Twice a year, the property committee at my church hosts church “work days,” and parishioners come to work on church upkeep tasks for a few hours. Our church isn’t enormous, but it’s big enough (I heard an estimate that it’s about the size of 10 houses), and from what I hear, there’s always plenty to do.
About a week ago, I went to the fall work day, my first, along with a motley crew of miscellaneous parishioners, property committee members, and the rector. We washed walls and dusted shelves and changed lightbulbs, sanitized handrails and cleaned lint from vents and filled in pew cracks and scratches with wood stain. We taped and wiped and tightened and brushed. A couple of the parish children sharpened every single pew pencil.
There’s something sacred in labor—I think of Brother Lawrence washing dishes—and something special about working in my own church building. It connects me to the building-part, the shell-part of the church. I can walk through the building and think, “That’s the wall I washed,” “That’s the pew I polished,” “That’s where the mops are kept.” This connection is not entirely different from the getting-to-know-you process in a new apartment or house—that moment when you realize you can navigate in the dark; the house is deep in your mind and your muscles.
Shane Claiborne reminds us, helpfully and truthfully, that “the church is not an institution, a meeting, or a building. It is not something we go to. The church is something we are — an organism, not an organization.” In many ways, I see Shane Claiborne as a prophetic figure. He’s willing to challenge the Church to live the Gospel even in its radical, frightening dimensions. And he’s right about the Church not being a building.
But I’m not ready to throw out the building altogether.
In Ian Morgan Cron’s blog post, “Can’t Contemporary Worship Value Authenticity and Dignity?” (which is a totally interesting question that sort of gets at what I’m trying to do with this blog, only in a single post), a commenter raised the question of resources—often the way our churches are shaped shape how we worship. Is there an organ? A place for a choir? A center aisle? What are the acoustics like? Where is the pulpit, and how set-apart is it? Is there an altar? Is the baptismal font a basin or a pool?
There are churches in all kinds of spaces—traditional country chapels, great cathedrals, theatres, converted shopping malls. Shrine Mont, the cathedral of the Diocese of Virginia, is an open-air church in the woods.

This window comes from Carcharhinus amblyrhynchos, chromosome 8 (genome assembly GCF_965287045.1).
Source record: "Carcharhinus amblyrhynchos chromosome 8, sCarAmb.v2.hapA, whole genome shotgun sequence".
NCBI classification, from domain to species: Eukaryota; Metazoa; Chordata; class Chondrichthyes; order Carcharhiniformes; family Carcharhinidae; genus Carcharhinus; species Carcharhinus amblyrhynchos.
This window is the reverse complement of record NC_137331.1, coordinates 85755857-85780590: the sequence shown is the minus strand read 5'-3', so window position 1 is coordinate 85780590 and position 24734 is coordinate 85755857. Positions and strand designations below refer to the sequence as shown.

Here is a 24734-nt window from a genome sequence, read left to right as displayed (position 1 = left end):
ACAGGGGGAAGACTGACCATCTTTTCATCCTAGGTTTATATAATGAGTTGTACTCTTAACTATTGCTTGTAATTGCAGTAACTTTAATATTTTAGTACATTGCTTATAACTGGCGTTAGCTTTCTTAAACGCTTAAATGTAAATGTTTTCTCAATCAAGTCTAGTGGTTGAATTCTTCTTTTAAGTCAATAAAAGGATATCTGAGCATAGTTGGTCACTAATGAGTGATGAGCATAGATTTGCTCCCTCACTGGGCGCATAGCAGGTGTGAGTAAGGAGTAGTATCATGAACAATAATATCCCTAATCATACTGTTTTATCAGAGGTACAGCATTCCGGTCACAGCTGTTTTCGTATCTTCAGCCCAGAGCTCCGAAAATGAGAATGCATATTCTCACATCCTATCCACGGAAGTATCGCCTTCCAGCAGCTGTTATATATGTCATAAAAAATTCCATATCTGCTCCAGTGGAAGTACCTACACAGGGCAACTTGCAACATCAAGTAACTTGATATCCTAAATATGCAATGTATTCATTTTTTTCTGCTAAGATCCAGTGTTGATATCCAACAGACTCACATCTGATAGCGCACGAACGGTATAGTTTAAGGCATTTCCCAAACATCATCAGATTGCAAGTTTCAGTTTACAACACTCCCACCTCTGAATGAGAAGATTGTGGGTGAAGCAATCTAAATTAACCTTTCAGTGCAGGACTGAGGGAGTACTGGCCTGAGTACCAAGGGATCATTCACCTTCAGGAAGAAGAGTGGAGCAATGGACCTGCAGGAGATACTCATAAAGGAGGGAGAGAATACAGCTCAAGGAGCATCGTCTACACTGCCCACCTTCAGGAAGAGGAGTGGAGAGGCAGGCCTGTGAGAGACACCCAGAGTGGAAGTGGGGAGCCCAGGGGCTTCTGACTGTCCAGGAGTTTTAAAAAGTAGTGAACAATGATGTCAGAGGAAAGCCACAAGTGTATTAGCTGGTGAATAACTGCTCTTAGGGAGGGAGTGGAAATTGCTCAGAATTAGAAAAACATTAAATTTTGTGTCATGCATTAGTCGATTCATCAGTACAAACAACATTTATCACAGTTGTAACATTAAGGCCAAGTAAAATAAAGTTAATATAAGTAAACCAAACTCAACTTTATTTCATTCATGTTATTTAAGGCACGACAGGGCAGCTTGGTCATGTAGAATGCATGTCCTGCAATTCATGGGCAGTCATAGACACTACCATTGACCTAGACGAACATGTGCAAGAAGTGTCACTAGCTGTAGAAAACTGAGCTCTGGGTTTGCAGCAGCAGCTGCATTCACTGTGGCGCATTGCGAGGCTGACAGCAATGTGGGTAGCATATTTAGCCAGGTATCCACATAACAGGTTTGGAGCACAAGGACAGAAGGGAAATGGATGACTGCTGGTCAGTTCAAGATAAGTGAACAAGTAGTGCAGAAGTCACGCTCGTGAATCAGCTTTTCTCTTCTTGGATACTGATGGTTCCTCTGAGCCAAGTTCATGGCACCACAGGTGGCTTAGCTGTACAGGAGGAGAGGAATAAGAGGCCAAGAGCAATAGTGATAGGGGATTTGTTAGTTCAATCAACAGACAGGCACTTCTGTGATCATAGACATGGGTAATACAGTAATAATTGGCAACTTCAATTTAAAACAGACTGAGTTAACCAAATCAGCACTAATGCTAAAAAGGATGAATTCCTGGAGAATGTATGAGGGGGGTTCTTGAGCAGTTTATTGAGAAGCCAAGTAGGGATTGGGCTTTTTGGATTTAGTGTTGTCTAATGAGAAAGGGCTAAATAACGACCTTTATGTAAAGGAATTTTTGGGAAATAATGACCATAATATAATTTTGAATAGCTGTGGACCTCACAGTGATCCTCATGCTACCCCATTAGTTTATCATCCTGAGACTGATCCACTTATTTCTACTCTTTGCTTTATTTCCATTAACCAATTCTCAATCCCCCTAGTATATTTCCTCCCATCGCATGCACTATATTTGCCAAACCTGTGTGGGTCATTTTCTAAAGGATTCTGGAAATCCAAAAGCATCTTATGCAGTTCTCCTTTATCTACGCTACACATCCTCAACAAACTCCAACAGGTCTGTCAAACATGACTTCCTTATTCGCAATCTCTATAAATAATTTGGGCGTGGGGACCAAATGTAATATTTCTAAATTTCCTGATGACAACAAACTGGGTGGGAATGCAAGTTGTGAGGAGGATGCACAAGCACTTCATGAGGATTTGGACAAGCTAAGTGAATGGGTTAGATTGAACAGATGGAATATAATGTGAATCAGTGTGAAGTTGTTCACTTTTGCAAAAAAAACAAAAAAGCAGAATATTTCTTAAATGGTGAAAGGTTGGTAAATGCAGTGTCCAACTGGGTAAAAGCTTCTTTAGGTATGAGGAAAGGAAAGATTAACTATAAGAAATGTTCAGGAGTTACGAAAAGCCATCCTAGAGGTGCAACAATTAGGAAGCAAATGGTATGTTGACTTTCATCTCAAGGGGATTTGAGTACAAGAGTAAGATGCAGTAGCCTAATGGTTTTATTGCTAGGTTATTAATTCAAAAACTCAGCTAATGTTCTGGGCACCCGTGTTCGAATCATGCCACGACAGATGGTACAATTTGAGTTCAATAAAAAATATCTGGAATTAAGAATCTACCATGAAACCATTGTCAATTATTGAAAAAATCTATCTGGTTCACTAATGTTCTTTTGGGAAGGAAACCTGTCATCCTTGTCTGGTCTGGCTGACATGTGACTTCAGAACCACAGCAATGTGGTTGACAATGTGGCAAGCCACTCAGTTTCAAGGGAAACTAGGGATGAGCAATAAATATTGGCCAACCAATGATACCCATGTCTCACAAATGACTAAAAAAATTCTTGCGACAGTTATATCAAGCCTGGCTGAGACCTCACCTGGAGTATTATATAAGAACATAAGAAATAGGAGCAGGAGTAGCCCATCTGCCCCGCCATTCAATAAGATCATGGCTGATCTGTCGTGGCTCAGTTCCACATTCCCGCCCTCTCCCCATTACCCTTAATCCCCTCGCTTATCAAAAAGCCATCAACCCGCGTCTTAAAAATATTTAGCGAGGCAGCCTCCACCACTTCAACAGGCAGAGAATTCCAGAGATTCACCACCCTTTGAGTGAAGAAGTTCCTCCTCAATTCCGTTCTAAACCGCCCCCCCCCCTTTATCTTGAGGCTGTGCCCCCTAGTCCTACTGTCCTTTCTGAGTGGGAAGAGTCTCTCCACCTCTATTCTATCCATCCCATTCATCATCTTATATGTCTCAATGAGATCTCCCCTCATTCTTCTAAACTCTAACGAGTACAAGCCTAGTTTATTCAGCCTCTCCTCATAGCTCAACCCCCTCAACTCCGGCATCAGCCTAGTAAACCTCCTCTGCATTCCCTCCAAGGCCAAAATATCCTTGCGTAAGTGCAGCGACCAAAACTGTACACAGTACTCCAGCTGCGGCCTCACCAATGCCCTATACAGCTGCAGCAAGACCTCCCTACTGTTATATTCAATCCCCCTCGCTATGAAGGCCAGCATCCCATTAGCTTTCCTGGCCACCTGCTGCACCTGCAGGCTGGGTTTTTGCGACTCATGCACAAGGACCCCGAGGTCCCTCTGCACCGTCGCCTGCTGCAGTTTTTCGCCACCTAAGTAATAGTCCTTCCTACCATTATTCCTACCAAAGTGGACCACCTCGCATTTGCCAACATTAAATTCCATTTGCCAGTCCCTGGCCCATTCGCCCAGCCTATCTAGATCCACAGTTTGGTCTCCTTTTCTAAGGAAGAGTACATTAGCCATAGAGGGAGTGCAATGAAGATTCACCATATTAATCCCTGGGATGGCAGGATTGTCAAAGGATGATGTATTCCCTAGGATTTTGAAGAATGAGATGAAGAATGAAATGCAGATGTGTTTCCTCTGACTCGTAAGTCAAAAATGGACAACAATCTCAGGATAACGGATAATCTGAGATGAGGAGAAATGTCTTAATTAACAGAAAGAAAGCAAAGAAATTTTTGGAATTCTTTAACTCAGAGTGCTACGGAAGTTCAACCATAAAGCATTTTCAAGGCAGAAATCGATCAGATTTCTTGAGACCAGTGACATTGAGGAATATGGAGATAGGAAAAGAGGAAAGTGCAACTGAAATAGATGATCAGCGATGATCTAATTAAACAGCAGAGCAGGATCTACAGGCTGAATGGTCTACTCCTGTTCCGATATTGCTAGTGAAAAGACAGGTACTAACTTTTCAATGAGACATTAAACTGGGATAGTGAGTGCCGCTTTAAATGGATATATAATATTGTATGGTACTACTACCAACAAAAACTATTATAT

Now, I’m entirely confident that God can be in any space, from a house church (where two or three are gathered, anyone?) to the side of a mountain to St. Peter’s Basilica, but I’m also convinced that these spaces have a really significant role to play in worship.
What do these spaces tell us about how the congregations think about God? There are different facets of God reflected in all these spaces—the magnificent creator God of the natural world, God the maker of humans who give back the best of culture and intellect with soaring cathedral architecture, God who is still part of contemporary life and who can be worshiped with screens and videos as well as with choirs and incense, God who empowers small groups meeting secretly in great danger.
There are so many sides of God to be explored, and different denominations and congregations take different approaches. Variety is good—the spice of life, after all.
But what about when church buildings have to be left? This happens—a congregation outgrows its space, or can no longer afford to keep it up, or is forced out due to any number of circumstances. It’s a regular enough occurrence. What happens when congregational identity is etched in the stained glass windows, in the wood stain on the pews and the coffee stains in the parish hall carpeting?
In “Don’t Occupy Your Church Buildings,” at Two Friars and a Fool, “Brekke” offers multi-use, multi-congregation, even multi-religion worship space as an alternative for churches who can’t support their own building. It makes sense. There’s another (non-Episcopal) congregation that worships in our building on Sunday afternoons. I wonder, though, what a really ecumenical space would look like. What happens when worship styles and worship spaces aren’t neatly matched?
I suppose this happens already—there are contemporary services in traditional church buildings, and traditional services in utility spaces. Many congregations hold multiple services in multiple styles. God’s people can fit in God’s church no matter the shape or size. It’s kind of a cool thing, actually, a sort of unexpected juxtaposition. I like unexpected juxtapositions.
Even so, I can’t escape the feeling that I’m shaped by the aisles and pews, by my seat in the chancel and the stained-glass windows I face, by the doors I use and stairs I climb, by the tables in the parish hall and the couches in the bishop’s parlor. It’s an interesting thought, anyway.
What is your church worship space like? How does the space interact with the style of worship? With your experience of worship? Do you share with any other worship communities?